A week today will be the final campaign update. We need a sprint to the finish line – and to know we have done all we can.
This year I will be running the Leicester Half Marathon on Sunday 25th October. A complete turnaround for someone who hated running six months ago and couldn’t run a mile. A 10k assault course for charity in April whetted my appetite and the next step beckoned.
I feel I really have to push myself this year, I’m not getting any younger, I want the physical challenge but the ultimate goal is to represent my heroic wife and the support APP have provided to both of us. Giving something back is of paramount importance to me.
My wife encountered PP in summer 2013 after the birth of our daughter and then suffered a particularly nasty relapse in summer 2014. I encountered the comforting arms of APP during and after the relapse. You were there when I needed you and when my wife was well enough, when she needed you. The chance to speak to volunteers and other families going through the same experiences was and still is invaluable as we try to make sense of it all; To learn that you are not alone, despite the apparent destruction of your ‘world’.
APP has been incredibly supportive of me as a husband, the carer in the bad times. A mentor, a chat on the forum and a chance to shape future care with discussions and taking part in research with Cardiff Uni. If I could grade your support, A*, every time.
Thank you, Ollie.
Three weeks down – two to go
We’re past halfway, and it feels like we are at a critical point. We’ve had re-tweets from Home-Start UK, Solihull Police, lots of Birmingham-based MPs and TV presenter (and mum) Professor Alice Roberts. And auctioneers Sotheby’s have asked all their staff to vote for us!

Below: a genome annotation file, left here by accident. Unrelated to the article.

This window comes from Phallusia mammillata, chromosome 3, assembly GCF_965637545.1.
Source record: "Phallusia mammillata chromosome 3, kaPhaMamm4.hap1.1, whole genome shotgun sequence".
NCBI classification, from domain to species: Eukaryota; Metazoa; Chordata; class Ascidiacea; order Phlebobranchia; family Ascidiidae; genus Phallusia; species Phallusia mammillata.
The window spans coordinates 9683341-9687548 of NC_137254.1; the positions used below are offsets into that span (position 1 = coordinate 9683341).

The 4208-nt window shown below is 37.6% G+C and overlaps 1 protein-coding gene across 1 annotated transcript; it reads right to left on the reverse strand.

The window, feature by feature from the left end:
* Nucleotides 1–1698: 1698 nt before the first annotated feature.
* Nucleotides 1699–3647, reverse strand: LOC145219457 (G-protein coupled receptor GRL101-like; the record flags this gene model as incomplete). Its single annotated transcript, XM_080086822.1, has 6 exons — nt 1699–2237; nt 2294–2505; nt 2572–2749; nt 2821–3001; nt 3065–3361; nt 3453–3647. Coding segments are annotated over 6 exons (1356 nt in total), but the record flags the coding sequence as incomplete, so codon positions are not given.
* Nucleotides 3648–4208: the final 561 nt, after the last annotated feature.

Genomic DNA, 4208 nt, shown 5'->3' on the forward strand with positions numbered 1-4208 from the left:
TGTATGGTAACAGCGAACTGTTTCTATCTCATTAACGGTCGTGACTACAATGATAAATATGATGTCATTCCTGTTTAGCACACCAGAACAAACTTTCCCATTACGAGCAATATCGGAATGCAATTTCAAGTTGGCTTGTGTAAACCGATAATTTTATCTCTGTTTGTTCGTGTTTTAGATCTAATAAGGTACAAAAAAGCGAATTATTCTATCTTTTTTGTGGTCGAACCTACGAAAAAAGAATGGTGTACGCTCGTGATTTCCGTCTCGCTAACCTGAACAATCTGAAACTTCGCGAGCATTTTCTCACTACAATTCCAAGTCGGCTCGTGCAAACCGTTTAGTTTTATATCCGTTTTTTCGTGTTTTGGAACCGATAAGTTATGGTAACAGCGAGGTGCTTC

We’ve also had some unhelpful responses from a variety of organisations, from online sites for parents, to publications for GPs – who typically say ‘we have information on postnatal depression, so we don’t need it on postpartum psychosis’. To which we say – yes you do need it. It is so important that families and GPs are properly informed about maternal mental health.
Next week there should be some press coverage and a tiny bit of TV featuring APP. Monday’s episode of ‘Victoria Derbyshire’ on BBC Two/BBC News Channel 9.15 to 11am is all about mental health. Keep an eye on our social media for more info on our media coverage.
Please continue your support. Anyone you know you’ve not asked to vote yet – please ask! Do you work for an organisation with a large mailing list or a high circulation newsletter which could put something about voting for us in it? Please ask them. Might you take one of our ‘voting by paper’ forms along to your choir practice, sports team training or work coffee room? Do you have relatives overseas you could ask to vote (votes from abroad still count!). We need more votes and everyone voting is someone who may find out about PP who had never heard of it before – and that can only be a good thing.
Thank you, thank you, thank you to all who are working so hard to achieve all we can before the 29th!
Two weeks down – three to go